Premarital Agreements

Premarital Agreements, also known as Prenuptial Agreements, are written agreements entered into by a couple prior to the date of marriage. The typical reasons for seeking a prenuptial agreement include the following:

(1) To minimize litigation in the event of a divorce, legal separation, or annulment; (2) To preserve the estate for your children from a prior relationship; (3) To minimize support obligations; (4) To protect sole and separate property in the event of death or termination of the marriage; (5) To minimize exposure to debt; and (6) To set out rules for acquiring and disposing of property.

A premarital agreement must be in writing and signed by both parties, but it is not necessary for the agreement to be notarized. In order for a premarital agreement to affect the rights of third parties, such as creditors, it must be recorded in the same manner and form that is required for deeds and conveyances.

Arizona has adopted the Uniform Pre-marital Agreement Act (UPAA), which is set forth below.

A.R.S. Section 25-201. Definitions

In this article, unless the context otherwise requires:

1. "Premarital agreement" means an agreement between prospective spouses that is made in contemplation of marriage and that is effective on marriage.

2. "Property" means an interest, present or future, legal or equitable, vested or contingent, in real or personal property, including income and earnings.

A.R.S. Section 25-202. Enforcement of premarital agreements; exception

A. A premarital agreement must be in writing and signed by both parties. The agreement is enforceable without consideration.

B. The agreement becomes effective on marriage of the parties.

C. The agreement is not enforceable if the person against whom enforcement is sought proves either of the following:

1. The person did not execute the agreement voluntarily.

2. The agreement was unconscionable when it was executed and before execution of the agreement that person:

(a) Was not provided a fair and reasonable disclosure of the property or financial obligations of the other party.

(b) Did not voluntarily and expressly waive, in writing, any right to disclosure of the property or financial obligations of the other party beyond the disclosure provided.

(c) Did not have, or reasonably could not have had, an adequate knowledge of the property or financial obligations of the other party.

D. If a provision of a premarital agreement modifies or eliminates spousal support and that modification or elimination causes one party to the agreement to be eligible for support under a program of public assistance at the time of separation or marital dissolution, a court, notwithstanding the terms of the agreement, may require the other party to provide support to the extent necessary to avoid that eligibility.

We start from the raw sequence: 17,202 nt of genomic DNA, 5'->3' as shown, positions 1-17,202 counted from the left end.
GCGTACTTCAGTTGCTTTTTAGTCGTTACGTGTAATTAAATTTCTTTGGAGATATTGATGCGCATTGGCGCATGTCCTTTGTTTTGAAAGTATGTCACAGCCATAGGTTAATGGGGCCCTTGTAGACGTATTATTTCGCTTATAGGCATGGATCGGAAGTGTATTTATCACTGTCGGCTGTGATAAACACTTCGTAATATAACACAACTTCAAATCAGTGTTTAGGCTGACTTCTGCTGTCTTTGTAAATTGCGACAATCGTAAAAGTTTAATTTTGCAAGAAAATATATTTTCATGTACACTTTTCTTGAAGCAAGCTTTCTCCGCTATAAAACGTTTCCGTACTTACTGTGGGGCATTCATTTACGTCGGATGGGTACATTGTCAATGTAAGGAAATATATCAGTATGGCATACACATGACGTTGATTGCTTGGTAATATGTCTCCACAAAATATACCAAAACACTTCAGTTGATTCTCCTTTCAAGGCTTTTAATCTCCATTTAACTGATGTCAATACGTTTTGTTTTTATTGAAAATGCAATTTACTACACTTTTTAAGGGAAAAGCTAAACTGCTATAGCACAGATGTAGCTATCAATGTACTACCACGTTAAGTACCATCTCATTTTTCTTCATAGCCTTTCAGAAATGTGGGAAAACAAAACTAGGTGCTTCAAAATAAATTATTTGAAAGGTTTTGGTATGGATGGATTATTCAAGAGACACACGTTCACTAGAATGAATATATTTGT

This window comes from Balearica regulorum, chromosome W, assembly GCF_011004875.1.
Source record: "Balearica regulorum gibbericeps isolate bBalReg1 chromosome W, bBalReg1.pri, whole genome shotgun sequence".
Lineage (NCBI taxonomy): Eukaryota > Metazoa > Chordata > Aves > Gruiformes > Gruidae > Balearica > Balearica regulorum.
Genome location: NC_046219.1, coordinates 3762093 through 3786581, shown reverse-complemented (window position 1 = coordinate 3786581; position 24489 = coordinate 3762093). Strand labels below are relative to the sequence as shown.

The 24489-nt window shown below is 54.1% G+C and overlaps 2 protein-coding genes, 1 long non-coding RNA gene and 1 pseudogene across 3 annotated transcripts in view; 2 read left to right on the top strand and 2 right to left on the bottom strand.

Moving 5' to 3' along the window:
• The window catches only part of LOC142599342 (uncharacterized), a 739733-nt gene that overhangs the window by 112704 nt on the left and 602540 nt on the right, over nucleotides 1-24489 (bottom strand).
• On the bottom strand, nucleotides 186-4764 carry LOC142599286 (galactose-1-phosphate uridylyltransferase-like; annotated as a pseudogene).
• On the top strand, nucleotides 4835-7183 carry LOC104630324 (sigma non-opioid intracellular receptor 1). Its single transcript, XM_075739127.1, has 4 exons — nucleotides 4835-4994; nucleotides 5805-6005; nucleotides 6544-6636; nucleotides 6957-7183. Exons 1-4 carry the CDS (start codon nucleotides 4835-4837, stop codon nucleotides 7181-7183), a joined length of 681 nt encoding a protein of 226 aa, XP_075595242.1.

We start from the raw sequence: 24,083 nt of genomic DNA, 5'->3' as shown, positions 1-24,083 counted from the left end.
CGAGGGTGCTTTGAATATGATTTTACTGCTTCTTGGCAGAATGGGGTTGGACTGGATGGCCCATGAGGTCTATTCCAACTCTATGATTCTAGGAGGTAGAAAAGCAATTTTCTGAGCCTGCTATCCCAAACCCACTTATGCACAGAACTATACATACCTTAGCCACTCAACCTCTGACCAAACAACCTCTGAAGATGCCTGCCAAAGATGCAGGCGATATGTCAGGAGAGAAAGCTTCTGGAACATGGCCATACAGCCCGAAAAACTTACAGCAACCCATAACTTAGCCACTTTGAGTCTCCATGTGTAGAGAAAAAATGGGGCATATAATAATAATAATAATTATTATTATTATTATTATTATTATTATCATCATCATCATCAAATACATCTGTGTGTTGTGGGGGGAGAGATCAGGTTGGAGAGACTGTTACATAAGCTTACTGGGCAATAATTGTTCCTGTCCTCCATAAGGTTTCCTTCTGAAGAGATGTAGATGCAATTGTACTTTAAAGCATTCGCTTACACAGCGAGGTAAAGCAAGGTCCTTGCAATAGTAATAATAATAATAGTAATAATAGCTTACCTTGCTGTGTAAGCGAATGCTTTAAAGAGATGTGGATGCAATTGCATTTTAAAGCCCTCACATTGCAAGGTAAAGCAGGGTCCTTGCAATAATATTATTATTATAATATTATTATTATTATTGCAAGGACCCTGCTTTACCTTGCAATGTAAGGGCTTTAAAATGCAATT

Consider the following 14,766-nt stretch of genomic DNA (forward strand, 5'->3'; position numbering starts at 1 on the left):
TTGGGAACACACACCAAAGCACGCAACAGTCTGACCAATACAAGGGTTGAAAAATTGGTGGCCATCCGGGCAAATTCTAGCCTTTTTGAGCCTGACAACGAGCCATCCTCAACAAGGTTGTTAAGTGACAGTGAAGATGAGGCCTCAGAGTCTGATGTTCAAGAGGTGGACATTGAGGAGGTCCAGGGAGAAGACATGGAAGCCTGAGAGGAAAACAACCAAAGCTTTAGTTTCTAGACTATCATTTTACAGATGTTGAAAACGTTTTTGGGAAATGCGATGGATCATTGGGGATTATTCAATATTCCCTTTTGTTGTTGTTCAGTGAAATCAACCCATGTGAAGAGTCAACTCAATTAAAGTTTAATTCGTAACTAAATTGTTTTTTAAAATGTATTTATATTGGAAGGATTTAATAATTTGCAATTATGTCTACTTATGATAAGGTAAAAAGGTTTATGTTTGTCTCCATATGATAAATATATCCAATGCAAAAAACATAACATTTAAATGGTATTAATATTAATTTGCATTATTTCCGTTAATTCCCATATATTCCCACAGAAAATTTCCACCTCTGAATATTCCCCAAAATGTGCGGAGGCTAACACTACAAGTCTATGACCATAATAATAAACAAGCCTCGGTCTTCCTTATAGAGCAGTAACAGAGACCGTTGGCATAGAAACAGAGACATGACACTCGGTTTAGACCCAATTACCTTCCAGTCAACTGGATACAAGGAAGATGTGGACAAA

E. An issue of unconscionability of a premarital agreement shall be decided by the court as a matter of law.

F. If a marriage is determined to be void, an agreement that would otherwise have been a premarital agreement is enforceable only to the extent necessary to avoid an inequitable result.

A.R.S. Section 25-203. Scope of agreement

A. Parties to a premarital agreement may contract with respect to:

1. The rights and obligations of each of the parties in any of the property of either or both of them whenever and wherever acquired or located.

2. The right to buy, sell, use, transfer, exchange, abandon, lease, consume, expend, assign or create a security interest in, mortgage, encumber, dispose of or otherwise manage and control property.

3. The disposition of property on separation, marital dissolution, death or the occurrence or nonoccurrence of any other event.

4. The modification or elimination of spousal support.

5. The making of a will, trust or other arrangement to carry out the provisions of the agreement.

6. The ownership rights in and disposition of the death benefit from a life insurance policy.

7. The choice of law governing the construction of the agreement.

8. Any other matter, including their personal rights and obligations, not in violation of public policy or a statute imposing a criminal penalty.

B. The right of a child to support may not be adversely affected by a premarital agreement.

A.R.S. Section 25-204. Amendment or revocation of agreement

After marriage, a premarital agreement may be amended or revoked only by a written agreement signed by the parties. The amended agreement or the revocation is enforceable without consideration.

A.R.S. Section 25-205. Limitation of actions

A statute of limitations applicable to an action asserting a claim for relief under a premarital agreement is tolled during the marriage of the parties to the agreement. However, equitable defenses limiting the time for enforcement, including laches and estoppel, are available to either party.

Some key components of a premarital agreement are that the agreement should make a full disclosure of each party’s assets and debts and, additionally, should waive any right to further disclosure; it should include a description of the rights the parties are giving up by signing the agreement; the agreement should contain substantive terms consistent with A.R.S. § 25-203(A); it should contain a provision that each party will on demand execute ancillary documents to effectuate the agreement; and if the parties are entering into a covenant marriage the agreement should provide for that.

In the event a prenuptial agreement is challenged in court, its enforceability and interpretation will be decided by a judge that the parties will not be able to select. While no lawyer can ever guarantee that any particular prenuptial agreement will be upheld in court, the attorneys at Fruchtman, Wilenchik & Larson do have experience in both drafting and reviewing premarital agreements for compliance with the UPAA.

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